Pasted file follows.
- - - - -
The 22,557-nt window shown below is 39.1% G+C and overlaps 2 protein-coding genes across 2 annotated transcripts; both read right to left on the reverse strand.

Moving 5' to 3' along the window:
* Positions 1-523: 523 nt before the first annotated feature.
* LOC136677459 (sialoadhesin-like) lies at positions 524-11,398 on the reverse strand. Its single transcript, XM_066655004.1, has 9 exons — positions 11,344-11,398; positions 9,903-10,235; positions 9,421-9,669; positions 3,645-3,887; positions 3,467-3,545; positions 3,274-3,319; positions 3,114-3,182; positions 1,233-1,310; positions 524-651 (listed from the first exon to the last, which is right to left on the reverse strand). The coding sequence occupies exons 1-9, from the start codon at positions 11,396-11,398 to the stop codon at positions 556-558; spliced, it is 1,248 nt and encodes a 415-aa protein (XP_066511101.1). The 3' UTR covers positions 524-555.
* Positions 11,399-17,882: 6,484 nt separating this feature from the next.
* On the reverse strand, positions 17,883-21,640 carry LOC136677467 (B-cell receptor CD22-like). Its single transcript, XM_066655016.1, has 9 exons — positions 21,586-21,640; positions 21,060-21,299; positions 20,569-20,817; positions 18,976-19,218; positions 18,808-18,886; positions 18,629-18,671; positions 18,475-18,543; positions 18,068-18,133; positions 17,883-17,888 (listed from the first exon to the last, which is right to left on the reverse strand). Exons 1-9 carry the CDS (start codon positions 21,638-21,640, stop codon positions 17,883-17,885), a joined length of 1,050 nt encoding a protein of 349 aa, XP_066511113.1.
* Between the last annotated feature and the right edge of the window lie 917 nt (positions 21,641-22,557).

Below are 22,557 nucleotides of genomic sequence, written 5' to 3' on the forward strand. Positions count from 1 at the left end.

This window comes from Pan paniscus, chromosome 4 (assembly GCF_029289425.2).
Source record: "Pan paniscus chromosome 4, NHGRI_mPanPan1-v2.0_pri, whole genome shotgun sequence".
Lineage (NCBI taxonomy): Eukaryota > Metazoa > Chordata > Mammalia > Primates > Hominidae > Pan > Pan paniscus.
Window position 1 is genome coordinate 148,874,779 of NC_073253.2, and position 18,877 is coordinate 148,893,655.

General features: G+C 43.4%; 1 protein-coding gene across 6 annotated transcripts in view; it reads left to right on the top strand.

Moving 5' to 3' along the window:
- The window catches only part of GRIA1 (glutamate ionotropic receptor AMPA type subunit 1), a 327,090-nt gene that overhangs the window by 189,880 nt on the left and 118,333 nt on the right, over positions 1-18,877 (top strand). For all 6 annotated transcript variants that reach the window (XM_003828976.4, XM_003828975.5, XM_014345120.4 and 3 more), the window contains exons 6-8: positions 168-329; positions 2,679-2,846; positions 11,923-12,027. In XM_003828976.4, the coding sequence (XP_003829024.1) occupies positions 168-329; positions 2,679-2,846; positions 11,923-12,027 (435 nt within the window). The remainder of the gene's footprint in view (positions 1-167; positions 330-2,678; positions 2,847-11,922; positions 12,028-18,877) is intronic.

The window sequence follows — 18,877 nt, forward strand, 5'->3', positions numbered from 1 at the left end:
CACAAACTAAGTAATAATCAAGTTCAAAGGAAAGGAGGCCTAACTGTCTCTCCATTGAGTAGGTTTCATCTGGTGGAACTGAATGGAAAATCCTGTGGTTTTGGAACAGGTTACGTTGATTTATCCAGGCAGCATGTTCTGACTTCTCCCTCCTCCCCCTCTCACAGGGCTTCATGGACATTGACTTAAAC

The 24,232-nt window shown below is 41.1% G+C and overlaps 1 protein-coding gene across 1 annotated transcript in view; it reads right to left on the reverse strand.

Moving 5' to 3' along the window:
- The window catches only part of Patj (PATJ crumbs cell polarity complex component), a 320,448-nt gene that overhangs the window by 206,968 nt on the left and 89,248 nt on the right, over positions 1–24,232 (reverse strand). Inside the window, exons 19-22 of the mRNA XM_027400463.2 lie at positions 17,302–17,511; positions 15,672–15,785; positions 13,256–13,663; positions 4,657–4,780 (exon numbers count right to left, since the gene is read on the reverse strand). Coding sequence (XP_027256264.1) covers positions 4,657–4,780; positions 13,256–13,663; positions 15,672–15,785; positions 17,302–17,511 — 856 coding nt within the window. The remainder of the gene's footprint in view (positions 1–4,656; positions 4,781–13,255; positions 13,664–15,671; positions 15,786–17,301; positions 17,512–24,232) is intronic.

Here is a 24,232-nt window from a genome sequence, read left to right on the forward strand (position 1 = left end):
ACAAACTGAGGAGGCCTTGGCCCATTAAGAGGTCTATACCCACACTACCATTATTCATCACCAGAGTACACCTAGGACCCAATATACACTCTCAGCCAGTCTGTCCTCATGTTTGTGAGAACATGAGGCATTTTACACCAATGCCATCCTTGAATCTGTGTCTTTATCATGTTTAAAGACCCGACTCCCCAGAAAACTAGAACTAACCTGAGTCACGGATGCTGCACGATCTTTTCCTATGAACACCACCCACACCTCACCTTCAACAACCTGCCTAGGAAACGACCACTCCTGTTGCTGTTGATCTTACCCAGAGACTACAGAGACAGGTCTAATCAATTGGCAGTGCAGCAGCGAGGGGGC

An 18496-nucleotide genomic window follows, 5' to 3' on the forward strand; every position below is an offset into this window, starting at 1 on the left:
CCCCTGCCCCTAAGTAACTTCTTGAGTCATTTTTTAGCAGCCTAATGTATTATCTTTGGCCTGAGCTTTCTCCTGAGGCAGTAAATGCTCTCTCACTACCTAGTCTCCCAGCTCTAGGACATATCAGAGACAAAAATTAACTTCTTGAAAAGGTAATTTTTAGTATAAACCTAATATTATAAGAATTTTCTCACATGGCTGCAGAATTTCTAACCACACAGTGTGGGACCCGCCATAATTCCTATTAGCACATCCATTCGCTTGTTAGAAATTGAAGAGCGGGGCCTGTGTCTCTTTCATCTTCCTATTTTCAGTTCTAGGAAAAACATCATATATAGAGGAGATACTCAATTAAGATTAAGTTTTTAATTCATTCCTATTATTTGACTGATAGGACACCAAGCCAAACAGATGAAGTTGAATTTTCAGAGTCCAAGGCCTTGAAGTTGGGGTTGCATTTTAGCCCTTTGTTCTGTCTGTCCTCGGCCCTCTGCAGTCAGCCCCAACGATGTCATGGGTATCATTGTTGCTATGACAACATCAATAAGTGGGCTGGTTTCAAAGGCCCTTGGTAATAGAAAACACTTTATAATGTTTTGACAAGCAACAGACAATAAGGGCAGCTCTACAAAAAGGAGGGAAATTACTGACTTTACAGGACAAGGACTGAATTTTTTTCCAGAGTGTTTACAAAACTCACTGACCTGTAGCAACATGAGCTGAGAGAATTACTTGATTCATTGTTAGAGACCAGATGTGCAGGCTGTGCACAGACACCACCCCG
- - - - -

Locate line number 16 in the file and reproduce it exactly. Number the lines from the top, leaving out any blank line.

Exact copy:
The window sequence follows — 18,877 nt, forward strand, 5'->3', positions numbered from 1 at the left end: